14/4 No.33 & 34 are both from Rebecca Lee's collection Bobcat and Other Stories
‘Slatland’ by Rebecca Lee (Bobcat and Other Stories, first published in Atlantic Monthly)
&
‘Fialta’ by Rebecca Lee (Bobcat and Other Stories, first published in Zoetrope)

15/4 No.35 & 36Today's two stories are from wordsmiths: Angela Carter, and the ostentatious satirist, Will Self. Self, although both longlisted and shortlisted for The Booker Prize, polarises many readers. I've a love for most of his work. He'd be tossed out of most creative writing classes though – he's a major 'rule breaker'. The White Review's interview with Will Self is today's attachment for those interested in discovering more about this writing outlaw. 

'Waiting' by Will Self (The Quantity Theory of Insanity
&
'The Company of Wolves' by Angela Carter (The Bloody Chamber & Other Stories)

16/4 No.37 & 38

'No Pain Whatsoever' by Richard Yates (Eleven Kinds of Loneliness) 
&
'Mrs. Dutta Writes a Letter' by Chitra Divakaruni (Originally published in The Atlantic)

17/4 No. 39 & 40 I first read both of these stories in Jonathan Strahan's The Year's Best Science Fiction and Fantasy of the Year, Volume Six.

'Steam Girl' by Dylan Horrocks (Originally published in Steampunk! An Anthology of Fantastically Rich and Strange Stories)
&
'What We Found' by Geoff Ryman (Originally published in The Magazine of Fantasy & Science Fiction)



18/4 No. 41& 42 Today's pair of stories are the twists-and-turns kind. You'll be glued throughout.

'My Heart is Either Broken' by Megan Abbott (Dangerous Women Ed. George R.R Martin & Gardner Dozois)
&
'The Truth is a Cave in the Black Mountains' by Neil Gaiman (Stories Ed. Neil Gaiman & Al Sarrantonio)

19/4 No. 43& 44 A pairing of stories leaning towards the surrealist genre. Weird, fantastical and beautiful stories. 

'Restoration' by Robert Shearman (I first read this in The Best Science Fiction and Fantasy of the Year, Volume Six Ed. Jonathan Strahan. Originally published in Everyones Just So So Special)
&
'Almost Days' by DK Mok (I read this in The Year's Best Australian Fantasy & Horror, 2015 Ed. Liz Grzyb & Talie Helene. Originally published in Insert Title Here Ed. Tehani Wessely) 

20/4 No. 45 & 46 

'Second Arabesque, Very Slowly' by Nancy Kress (Dangerous Women Ed. George R.R Martin & Gardner Dozois) 
&
'Z.Z's Sleep-Away Camp for Disordered Dreamers' by Karen Russell (St. Lucy’s Home for Girls Raised by Wolves. Originally published in Conjunctions)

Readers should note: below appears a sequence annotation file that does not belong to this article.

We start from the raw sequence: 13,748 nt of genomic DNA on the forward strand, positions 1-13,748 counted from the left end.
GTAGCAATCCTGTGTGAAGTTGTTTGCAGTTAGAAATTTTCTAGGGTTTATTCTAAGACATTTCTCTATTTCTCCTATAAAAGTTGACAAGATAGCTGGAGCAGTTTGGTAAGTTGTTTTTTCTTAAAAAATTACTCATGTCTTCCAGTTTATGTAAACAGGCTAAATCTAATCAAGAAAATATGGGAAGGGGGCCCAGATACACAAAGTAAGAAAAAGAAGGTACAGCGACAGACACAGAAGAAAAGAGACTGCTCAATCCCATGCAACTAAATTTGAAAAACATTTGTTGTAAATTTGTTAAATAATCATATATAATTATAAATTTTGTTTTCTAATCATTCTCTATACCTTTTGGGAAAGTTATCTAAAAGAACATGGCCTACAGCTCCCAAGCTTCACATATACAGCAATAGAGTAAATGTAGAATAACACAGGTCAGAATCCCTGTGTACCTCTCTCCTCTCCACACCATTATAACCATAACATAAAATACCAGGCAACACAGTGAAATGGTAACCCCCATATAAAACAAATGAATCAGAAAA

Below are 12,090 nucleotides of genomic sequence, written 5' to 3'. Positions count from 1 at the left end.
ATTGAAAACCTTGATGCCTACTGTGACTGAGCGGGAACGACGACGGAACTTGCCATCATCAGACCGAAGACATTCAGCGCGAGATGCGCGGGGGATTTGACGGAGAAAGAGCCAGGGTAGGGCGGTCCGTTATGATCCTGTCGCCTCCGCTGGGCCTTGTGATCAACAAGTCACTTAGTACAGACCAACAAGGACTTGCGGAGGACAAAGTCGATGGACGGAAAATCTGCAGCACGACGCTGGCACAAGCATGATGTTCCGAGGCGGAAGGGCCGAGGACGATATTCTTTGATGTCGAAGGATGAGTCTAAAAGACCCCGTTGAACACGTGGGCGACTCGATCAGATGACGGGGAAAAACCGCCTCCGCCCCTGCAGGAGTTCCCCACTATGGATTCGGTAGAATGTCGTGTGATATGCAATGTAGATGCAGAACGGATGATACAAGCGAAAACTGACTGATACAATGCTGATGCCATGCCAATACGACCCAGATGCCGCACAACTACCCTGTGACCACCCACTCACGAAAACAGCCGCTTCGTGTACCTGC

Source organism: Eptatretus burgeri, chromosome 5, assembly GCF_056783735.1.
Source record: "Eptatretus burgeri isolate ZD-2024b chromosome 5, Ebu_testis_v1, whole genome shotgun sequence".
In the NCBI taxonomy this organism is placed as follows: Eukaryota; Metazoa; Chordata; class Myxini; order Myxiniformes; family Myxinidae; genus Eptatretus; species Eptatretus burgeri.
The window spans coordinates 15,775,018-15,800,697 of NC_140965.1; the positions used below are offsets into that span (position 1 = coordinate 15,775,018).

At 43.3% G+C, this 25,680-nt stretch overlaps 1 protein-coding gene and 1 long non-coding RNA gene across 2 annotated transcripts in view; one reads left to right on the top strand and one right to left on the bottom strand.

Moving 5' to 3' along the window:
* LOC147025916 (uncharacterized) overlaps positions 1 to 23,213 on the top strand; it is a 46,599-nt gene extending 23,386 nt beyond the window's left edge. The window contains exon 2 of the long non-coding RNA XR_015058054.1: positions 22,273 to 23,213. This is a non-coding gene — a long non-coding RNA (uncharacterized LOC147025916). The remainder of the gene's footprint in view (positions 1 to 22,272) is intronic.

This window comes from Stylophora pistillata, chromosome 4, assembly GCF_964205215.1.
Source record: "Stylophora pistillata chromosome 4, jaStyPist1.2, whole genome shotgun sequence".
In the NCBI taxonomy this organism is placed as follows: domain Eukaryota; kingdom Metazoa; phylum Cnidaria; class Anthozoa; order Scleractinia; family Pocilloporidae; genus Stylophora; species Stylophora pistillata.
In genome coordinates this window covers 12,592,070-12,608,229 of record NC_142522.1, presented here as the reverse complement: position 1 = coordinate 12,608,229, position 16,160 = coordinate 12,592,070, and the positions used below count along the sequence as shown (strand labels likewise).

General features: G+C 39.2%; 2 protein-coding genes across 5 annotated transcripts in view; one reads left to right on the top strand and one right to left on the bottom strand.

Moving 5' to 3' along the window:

21/4 No. 47 & 48 Today's pair give a unique slant to ghost stories. 

'Haunting Olivia' by Karen Russell (St. Lucy’s Home for Girls Raised by Wolves. Originally published in The New Yorker)
'Old Habits' by Nalo Hopkinson (Originally published in Eclipse Four Ed. Jonathan Strahan)

22/4 No. 49 & 50. Two 'long' short stories today (my favourite kind) from Australian writers. James Bradley's is an enchanting fantasy story –an exquisite retelling of Rapunzel; and Tim Winton's is a gritty realist one. Both are equally beautiful. 

'Boner McPharlin's Moll' by Tim Winton (read in That Glimpse of Truth. Originally published in The Turning)
&
'Beauty's Sister' by James Bradley (read in That Glimpse of Truth. Originally published as a stand alone)




23/4 No. 51 & 52. Today's pairing rhymes...

'Pulse' by Julian Barnes (Pulse)
&
'Dulse' by Alice Munro (Moons of Jupiter)

24/4 No. 53 & 54 Today's stories are from two Australian masters of fantasy with very different styles. Margo Lanagan often has a unique 'folksy' voice, and in a structural sense has more abstract and unique entry and exit points, while Angela Slatter is a jeweller in a more traditional manner, every word and scene is carefully chosen, and any extraneous matter is cut with a gem maker's precision. The result is that there is a raw beauty and originality to Lanagan's work, while Slatter's prose is aesthetically remarkable and the final product especially well-balanced and well-polished. Both produce beautiful rhythmic prose in their own right. 

'Earthly Uses' by Margo Lanagan (Black Juice)
&
'The Coffin-Maker's Daughter' by Angela Slatter (read in The Year's Best Australian Fantasy & Horror, 2011 Ed. Liz Grzyb & Talie Helene. Originally published in A Book of Horrors)


25/4 No. 55 &56. 

'Buffalo' by John Kessel (read in The Locus Awards Ed. Jonathan Strahan & Charles N. Brown. Originally published in The Magazine of Fantasy & Science Fiction)
&
'The Lady in the House of Love' by Angela Carter (read in The Bloody Chamber and Other Stories. Originally published in The Iowa Review)



26/4 No.57 & 58.

'Patricia, Edith, and Arnold' by Dylan Thomas (Portrait of the Artist as a Young Dog)
&
'Images' by Alice Munro (The Dance of the Happy Shades)

27/4 No.59 & 60 are a couple of older classics. Yates' is from 1974 & Capote's from 1945. 

'Evening on the Cote d'Azur' by Richard Yates (read in Uncollected Stories in Collected Stories. Originally published in Ploughshares)
&
'My Side of the Matter' by Truman Capote (read in A Capote Reader. Originally published in Story)

28/4 No.61 & 62 An explorative 'realist' story from James Salter; and a structurally innovative tale in which the tables are completely turned midway through the story from the imaginative mind of Michael Swanwick.

'Palm Court' by James Salter (read in That Glimpse of Truth. Originally published in Last Night: Stories)
&
'The Bordello in Faerie' by Michael Swanwick (read in A Dog Said Bow-Wow. Originally published in Postscripts)

29/4 No.63 & 64 The love for Karen Russell's work continues. Both of these can be found in Russell's delectable collection, Vampires in The Lemon Grove, and both were originally published in Tin House.